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Alameda County District Attorney Nancy O'Malley speaks during a press conference at the Oakland Emergency Operations Center in Oakland, Calif., on Friday, March 8, 2013. An early morning multi-agency raid resulted in the arrest of members of the Case Boys Gang and the Money Team gang. (Jane Tyska/Staff)

When Alameda County District Attorney Nancy O'Malley warned that an In-N-Out Burger restaurant proposed for the city of Alameda would attract robbers from Oakland, her argument contained one major flaw.

The county's top law enforcement official dramatically overstated the robbery crisis gripping Oakland.

Speaking last month as a city of Alameda resident who does "know something about public safety," O'Malley cautioned planning board members that Oakland's high crime rate impacts "the robberies in every city" that surrounds it.

"So far in the first five months of this year we've had almost 5,000 robberies in the city of Oakland," she told them. "That's a 67 percent increase from last year."

Oakland does have the nation's highest robbery rate, but the crime isn't nearly as frequent as O'Malley stated.

According to police figures, the city recorded 1,995 robberies through June 2 -- a 28 percent increase from 2012. Police also said the In-N-Out Burger in East Oakland hasn't been a crime problem.

O'Malley, through her spokeswoman Teresa Drenick, acknowledged having messed up the facts at the July 22 hearing.

Drenick said O'Malley intended to say Oakland was on track to record almost 5,000 robberies for all of 2013 if current trends continued. The city racked up 4,338 robberies last year -- the most since 1993.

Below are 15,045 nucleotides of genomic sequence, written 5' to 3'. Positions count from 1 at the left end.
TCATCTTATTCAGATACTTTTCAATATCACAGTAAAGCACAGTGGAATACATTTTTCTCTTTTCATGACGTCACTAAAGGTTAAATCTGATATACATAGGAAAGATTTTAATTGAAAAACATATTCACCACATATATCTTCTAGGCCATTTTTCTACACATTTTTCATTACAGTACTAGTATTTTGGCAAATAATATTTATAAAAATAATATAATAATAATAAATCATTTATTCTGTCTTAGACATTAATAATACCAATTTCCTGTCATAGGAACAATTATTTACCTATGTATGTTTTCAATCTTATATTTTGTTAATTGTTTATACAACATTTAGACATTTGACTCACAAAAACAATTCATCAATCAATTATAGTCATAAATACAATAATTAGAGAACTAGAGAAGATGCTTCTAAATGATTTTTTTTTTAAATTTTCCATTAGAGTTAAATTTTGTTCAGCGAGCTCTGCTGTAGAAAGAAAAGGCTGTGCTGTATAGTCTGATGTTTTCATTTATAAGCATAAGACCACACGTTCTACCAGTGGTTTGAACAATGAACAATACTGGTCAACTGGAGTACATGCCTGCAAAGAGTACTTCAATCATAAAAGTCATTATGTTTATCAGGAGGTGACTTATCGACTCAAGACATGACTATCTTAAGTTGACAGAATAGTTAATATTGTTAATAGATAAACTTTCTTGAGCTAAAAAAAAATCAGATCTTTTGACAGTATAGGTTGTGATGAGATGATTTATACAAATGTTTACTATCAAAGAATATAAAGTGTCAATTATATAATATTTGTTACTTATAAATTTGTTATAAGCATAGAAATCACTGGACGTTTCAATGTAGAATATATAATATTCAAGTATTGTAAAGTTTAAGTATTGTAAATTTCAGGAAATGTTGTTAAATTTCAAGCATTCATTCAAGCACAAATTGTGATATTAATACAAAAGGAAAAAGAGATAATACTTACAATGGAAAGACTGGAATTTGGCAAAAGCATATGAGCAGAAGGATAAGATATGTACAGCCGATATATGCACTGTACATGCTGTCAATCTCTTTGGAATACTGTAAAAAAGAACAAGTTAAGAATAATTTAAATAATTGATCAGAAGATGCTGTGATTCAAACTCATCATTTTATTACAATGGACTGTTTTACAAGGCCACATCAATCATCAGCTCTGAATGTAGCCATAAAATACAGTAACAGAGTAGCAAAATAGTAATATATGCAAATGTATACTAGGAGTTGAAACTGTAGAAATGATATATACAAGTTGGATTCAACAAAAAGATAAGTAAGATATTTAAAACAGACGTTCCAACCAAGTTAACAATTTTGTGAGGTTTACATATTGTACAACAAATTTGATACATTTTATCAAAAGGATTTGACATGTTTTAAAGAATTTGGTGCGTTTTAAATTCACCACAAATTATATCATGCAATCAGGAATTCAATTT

As for the 67 percent increase, Drenick said O'Malley was comparing this year's figures to those from two years ago -- not last year's as O'Malley had told the planning board.


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"The fundamental bottom line is she was urging the planning (board) to pay attention to potential crime issues," Drenick said.

The planning board, despite opposition from O'Malley and several other residents, approved drive-through windows and extended hours for the fast-food chain, which is helping anchor a 2.3-acre development just across a tunnel that connects Alameda to Oakland.

O'Malley is hardly the first public official to misstate the facts about Oakland's crime problem.

Last year, Mayor Jean Quan crafted a crime-fighting strategy based on the premise that 90 percent of shootings and homicides in the city were concentrated in just 100 square blocks. The "100-Block" plan got mothballed after a nonprofit showed that the city's 100 most dangerous blocks only accounted for 17 percent of shootings and homicides.

Earlier this year, former police Chief Howard Jordan incorrectly stated that just two street gangs were responsible for 90 percent of Oakland's shootings, robberies and homicides.

Frank Castro, who sits on Oakland's Community Policing Advisory Board and chairs a neighborhood crime prevention council, said he is frustrated by the errors and especially upset with O'Malley for misstating the facts in her fight against a retail project.

"I find it unconscionable that she was using the power of her office and her title to make the planning (board) believe something that wasn't true," he said.

Bob Stern, the former president for the Center for Governmental Studies, said O'Malley had every right to speak out against the project. "But as an elected law enforcement official," he said, "she has a larger responsibility than the average citizen to make sure that she is citing the correct facts."

Contact Matthew Artz at 510-208-6435.